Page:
One of the major controversies amongst climate activists is the extent to which nuclear power should be one component in the search for greenhouse gas free energy. At this meeting Dr. Charlie Sinclair* will explore this question.
All SOCAN meetings are open to the public.
Dr. Charlie Sinclair has B.S. in Physics from Rensselaer Polytechnic Institute and a Ph.D. in Physics, from Cornell in what was at the time called “high energy nuclear physics”, or “particle physics”. His career included stints at Tufts University, the Stanford Linear Accelerator Center, the “Continuous Electron Beam Accelerator Facility, or CEBAF, now known as Jefferson Lab., and Cornell University.
In the context of nuclear power’s current role, Sinclair writes: “With climate change emerging as such a clear cut problem, and having such a short term time scale for its resolution, I believe that nuclear power is truly essential, though I know that far from everyone shares this view.”
For more information on this program, and some background information, please visit: The Nuclear Conundrum Post
Presently fossil fuels provide well over 90% of the world’s total primary energy, with nuclear about 5%, and hydroelectric and all renewables about 2%. The United Nation’s Intergovernmental Panel on Climate Change has concluded that to avoid the worst consequences of the climate changes already underway, to say nothing of the ocean acidification issues, it will be necessary to completely eliminate adding all greenhouse gases to the atmosphere by the end of this century. It is exceptionally difficult to construct a plausible scenario in which conservation, efficiency, and renewable energy completely displace this enormous amount of energy on the required time scale, and in the face of growing populations and economies. While nuclear power will not be a complete solution to the problem, it does offer the prospect of providing very large quantities of electricity with no greenhouse gas production.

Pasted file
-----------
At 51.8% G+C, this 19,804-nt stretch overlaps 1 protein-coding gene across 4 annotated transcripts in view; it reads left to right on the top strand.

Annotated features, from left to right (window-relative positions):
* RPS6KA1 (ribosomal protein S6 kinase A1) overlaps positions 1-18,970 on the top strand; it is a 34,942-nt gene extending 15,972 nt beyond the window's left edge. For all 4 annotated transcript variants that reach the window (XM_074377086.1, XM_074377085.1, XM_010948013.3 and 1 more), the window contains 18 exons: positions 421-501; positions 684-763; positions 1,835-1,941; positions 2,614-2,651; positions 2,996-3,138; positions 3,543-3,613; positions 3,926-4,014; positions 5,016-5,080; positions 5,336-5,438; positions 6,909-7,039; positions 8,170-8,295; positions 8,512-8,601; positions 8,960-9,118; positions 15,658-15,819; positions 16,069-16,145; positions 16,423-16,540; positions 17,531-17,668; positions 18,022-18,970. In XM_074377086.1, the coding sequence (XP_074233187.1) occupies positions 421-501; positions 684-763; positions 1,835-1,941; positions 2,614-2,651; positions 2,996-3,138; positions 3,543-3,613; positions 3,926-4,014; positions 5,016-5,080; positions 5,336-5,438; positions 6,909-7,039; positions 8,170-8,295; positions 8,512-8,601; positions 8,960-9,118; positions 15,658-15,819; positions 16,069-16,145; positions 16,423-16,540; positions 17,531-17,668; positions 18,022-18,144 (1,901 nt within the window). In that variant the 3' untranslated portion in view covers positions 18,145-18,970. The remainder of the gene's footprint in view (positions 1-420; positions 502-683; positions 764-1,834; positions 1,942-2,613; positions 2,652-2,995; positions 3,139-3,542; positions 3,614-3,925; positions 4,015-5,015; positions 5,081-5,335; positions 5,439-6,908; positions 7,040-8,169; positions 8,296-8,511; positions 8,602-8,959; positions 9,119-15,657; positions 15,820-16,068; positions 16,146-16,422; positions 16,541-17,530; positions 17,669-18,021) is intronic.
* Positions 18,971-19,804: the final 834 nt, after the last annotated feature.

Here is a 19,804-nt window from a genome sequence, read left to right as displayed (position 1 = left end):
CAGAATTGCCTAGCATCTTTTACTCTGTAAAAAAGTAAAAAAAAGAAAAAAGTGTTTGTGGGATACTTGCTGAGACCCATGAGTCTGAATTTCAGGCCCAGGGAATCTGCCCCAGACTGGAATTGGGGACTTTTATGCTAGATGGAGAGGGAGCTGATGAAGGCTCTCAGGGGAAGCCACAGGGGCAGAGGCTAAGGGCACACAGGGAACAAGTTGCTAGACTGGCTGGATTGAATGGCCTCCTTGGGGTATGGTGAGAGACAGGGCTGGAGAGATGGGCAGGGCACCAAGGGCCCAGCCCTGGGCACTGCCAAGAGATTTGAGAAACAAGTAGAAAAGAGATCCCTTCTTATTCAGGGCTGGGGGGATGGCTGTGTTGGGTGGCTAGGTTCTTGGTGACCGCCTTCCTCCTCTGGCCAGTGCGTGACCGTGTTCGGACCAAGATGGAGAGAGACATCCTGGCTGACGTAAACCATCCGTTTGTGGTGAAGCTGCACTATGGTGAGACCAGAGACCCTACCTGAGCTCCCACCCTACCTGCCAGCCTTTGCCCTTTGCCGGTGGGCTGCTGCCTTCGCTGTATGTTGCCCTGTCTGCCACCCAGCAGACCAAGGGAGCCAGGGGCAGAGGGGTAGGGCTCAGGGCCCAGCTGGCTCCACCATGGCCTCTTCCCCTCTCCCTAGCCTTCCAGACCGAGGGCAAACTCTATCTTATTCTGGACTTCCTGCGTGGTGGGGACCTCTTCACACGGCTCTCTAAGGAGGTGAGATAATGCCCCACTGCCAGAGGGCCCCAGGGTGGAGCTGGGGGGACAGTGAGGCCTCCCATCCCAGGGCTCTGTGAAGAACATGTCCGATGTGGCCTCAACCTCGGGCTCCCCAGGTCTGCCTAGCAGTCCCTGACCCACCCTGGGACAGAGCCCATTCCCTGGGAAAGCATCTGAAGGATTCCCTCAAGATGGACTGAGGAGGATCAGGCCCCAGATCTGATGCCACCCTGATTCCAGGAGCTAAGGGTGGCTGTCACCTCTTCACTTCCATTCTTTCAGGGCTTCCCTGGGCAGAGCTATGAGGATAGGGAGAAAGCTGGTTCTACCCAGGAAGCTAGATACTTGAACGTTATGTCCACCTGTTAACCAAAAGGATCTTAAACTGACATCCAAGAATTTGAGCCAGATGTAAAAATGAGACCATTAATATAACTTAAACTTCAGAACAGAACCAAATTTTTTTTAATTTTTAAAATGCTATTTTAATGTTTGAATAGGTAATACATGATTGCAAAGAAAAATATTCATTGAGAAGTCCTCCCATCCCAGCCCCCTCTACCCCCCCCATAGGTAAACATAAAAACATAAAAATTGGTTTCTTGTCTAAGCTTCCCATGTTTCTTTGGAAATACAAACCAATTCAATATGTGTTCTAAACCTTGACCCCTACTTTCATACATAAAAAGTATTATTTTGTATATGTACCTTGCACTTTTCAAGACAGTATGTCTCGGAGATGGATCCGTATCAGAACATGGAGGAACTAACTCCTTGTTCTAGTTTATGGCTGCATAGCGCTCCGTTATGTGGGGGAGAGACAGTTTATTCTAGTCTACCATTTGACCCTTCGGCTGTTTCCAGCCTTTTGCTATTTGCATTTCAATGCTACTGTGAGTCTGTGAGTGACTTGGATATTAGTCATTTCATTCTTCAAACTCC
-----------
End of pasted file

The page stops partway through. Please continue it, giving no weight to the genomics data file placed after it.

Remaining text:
I will review the arguments that have been made against nuclear power, the present status of nuclear power in the world, and describe possible futures for this important and clean energy source going forward. In particular, thorium fueled nuclear power, as opposed to our present uranium fueled reactors, considerably reduces many of the concerns about nuclear power.